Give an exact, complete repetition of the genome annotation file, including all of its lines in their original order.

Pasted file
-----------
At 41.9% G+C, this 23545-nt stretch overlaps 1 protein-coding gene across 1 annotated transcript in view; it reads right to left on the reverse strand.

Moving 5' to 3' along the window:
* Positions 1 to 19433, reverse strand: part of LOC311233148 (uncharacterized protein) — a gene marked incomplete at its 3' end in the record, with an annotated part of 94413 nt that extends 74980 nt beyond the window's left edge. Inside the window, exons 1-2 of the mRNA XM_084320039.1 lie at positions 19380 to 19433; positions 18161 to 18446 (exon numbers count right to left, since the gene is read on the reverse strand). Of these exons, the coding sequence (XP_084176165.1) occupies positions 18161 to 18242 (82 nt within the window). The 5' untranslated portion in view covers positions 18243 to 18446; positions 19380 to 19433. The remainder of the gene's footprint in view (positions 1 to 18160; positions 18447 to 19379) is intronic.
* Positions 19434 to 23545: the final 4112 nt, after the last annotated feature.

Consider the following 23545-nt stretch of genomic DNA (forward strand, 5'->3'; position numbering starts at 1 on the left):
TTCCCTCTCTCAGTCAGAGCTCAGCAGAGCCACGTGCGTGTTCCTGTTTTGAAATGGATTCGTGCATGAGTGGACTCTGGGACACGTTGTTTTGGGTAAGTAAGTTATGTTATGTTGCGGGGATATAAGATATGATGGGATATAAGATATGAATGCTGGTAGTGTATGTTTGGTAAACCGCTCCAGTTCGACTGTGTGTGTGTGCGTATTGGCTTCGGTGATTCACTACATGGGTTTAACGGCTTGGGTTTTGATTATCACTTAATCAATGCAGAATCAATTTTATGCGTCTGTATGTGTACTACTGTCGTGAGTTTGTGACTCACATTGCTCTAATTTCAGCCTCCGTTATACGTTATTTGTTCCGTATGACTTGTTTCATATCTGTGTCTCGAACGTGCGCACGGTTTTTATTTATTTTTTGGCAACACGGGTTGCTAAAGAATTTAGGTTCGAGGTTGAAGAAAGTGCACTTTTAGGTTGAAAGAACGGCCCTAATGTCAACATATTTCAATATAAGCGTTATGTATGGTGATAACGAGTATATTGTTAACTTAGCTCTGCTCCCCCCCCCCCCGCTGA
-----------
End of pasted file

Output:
At 41.9% G+C, this 23545-nt stretch overlaps 1 protein-coding gene across 1 annotated transcript in view; it reads right to left on the reverse strand.

Moving 5' to 3' along the window:
* Positions 1 to 19433, reverse strand: part of LOC311233148 (uncharacterized protein) — a gene marked incomplete at its 3' end in the record, with an annotated part of 94413 nt that extends 74980 nt beyond the window's left edge. Inside the window, exons 1-2 of the mRNA XM_084320039.1 lie at positions 19380 to 19433; positions 18161 to 18446 (exon numbers count right to left, since the gene is read on the reverse strand). Of these exons, the coding sequence (XP_084176165.1) occupies positions 18161 to 18242 (82 nt within the window). The 5' untranslated portion in view covers positions 18243 to 18446; positions 19380 to 19433. The remainder of the gene's footprint in view (positions 1 to 18160; positions 18447 to 19379) is intronic.
* Positions 19434 to 23545: the final 4112 nt, after the last annotated feature.

Consider the following 23545-nt stretch of genomic DNA (forward strand, 5'->3'; position numbering starts at 1 on the left):
TTCCCTCTCTCAGTCAGAGCTCAGCAGAGCCACGTGCGTGTTCCTGTTTTGAAATGGATTCGTGCATGAGTGGACTCTGGGACACGTTGTTTTGGGTAAGTAAGTTATGTTATGTTGCGGGGATATAAGATATGATGGGATATAAGATATGAATGCTGGTAGTGTATGTTTGGTAAACCGCTCCAGTTCGACTGTGTGTGTGTGCGTATTGGCTTCGGTGATTCACTACATGGGTTTAACGGCTTGGGTTTTGATTATCACTTAATCAATGCAGAATCAATTTTATGCGTCTGTATGTGTACTACTGTCGTGAGTTTGTGACTCACATTGCTCTAATTTCAGCCTCCGTTATACGTTATTTGTTCCGTATGACTTGTTTCATATCTGTGTCTCGAACGTGCGCACGGTTTTTATTTATTTTTTGGCAACACGGGTTGCTAAAGAATTTAGGTTCGAGGTTGAAGAAAGTGCACTTTTAGGTTGAAAGAACGGCCCTAATGTCAACATATTTCAATATAAGCGTTATGTATGGTGATAACGAGTATATTGTTAACTTAGCTCTGCTCCCCCCCCCCCCGCTGA